Copyright Material 1995
Dentistry On-Line
Volume 1, issue 8.

Experiences of major cleft palate surgery - a patients view

I had the great opportunity to work with Dr.Sachs, Dr.Drew and Dr.Schwartz at the New York Center For Orthognathic and Maxilliofacial Surgery. Working for them was unique. Why? Anybody could have worked for them and would have left learning and knowing a great deal about orthognathic and maxilliofacial surgery. But this simply wasn't enough for me. I wanted to become a part of the process and learn more of what I would eventually be going through because I have an extreme interest in medicine and want to be a doctor one day.

I have a cleft lip and palate and originally went to see Dr. Sachs for a correction of my jaw deformity. With him and his team and excellent staff I began the long process of getting ready and preparing for surgery. I first had to get braces to align my teeth properly for the surgery. With the talented help of orthodontist, Dr.Michael Apton, my teeth were ready for surgery less than a year later. Braces are necessary and are a must to operate. This ultimately helped Dr. Sachs align the jaw for the completion of surgery. Since I have an interest in medicine and wanted some experience, I asked Dr. Sachs if I could work for him during my Christmas break from the University of Massachusetts at Amherst. He agreed; I couldn't wait to start working at his office.

It was interesting because I knew everything that I would learn would not only be of interest to me because I want to become a doctor, but also because I knew I was going to have the surgery. I had the chance to work at the office, see patients, and also see actual operations in the operating room at various hospitals in the area. It was my first experience in the O.R. and I was very thankful for having the opportunity to even work in the office.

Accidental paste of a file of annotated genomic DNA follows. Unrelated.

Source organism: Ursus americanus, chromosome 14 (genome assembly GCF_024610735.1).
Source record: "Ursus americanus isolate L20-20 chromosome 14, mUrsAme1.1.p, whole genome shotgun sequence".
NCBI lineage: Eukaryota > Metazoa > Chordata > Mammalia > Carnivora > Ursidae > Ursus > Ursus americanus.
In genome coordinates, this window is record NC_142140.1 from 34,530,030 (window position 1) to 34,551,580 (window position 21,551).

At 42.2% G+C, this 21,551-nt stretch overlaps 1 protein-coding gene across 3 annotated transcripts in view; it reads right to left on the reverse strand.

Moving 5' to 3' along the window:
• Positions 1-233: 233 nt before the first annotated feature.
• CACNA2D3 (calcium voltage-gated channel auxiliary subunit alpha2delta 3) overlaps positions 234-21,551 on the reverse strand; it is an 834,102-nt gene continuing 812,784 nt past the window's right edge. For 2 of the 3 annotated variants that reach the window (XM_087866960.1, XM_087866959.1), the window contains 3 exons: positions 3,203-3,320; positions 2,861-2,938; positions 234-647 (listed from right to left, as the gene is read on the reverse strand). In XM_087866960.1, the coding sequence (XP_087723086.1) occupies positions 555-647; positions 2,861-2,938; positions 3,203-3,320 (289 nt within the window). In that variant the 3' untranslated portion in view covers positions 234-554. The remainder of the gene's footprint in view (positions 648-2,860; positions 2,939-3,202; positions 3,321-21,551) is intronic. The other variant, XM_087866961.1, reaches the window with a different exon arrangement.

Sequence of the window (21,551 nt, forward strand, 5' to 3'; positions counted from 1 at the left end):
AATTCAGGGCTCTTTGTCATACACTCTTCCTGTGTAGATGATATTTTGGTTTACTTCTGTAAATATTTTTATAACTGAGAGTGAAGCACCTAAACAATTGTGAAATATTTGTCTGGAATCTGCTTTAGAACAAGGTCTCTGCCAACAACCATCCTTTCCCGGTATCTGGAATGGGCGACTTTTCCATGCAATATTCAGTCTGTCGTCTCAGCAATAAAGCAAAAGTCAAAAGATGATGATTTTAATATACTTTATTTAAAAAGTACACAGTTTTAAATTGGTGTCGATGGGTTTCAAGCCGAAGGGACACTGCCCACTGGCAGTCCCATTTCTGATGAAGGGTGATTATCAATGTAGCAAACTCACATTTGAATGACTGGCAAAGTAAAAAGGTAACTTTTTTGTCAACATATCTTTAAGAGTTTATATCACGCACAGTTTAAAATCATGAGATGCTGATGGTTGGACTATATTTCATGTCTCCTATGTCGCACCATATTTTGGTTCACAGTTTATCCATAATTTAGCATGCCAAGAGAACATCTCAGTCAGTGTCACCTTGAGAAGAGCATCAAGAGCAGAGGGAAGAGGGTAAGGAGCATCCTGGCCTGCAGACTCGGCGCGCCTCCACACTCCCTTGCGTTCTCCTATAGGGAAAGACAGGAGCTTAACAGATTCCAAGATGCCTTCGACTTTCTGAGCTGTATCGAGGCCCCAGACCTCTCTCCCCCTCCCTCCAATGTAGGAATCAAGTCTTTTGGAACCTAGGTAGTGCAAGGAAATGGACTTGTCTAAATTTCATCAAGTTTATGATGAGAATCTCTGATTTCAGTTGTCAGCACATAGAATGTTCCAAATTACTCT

Looking at what actually happens to the jaw during surgery was a bit overwhelming to me at first, but it made sense as I learned more of why the doctors performed the way they did. Every action in the operating room had a reason to it and I always wanted to know why. The first time a person enters an operating room it is something they just do not forget. For me it was an exhilarating experience beyond belief. I don't think I have ever felt more "alive" in my life. I immediately fell in love with it and what it was. However, I knew that I had to be composed and mature for what I would see. I admit it was gory at first, but I was able to put it behind me and proceed. After that day, all I wanted to do was see operations in hospitals, and I did! Dr.Sachs knew I liked it and permitted me to see more and more. Eventually, I was seeing operations every day or other day. I loved it! As time progressed however, I soon had to go back to school and finish up the second semester. This experience still carried though, I had my operation from Dr.Sachs to look forward to in June.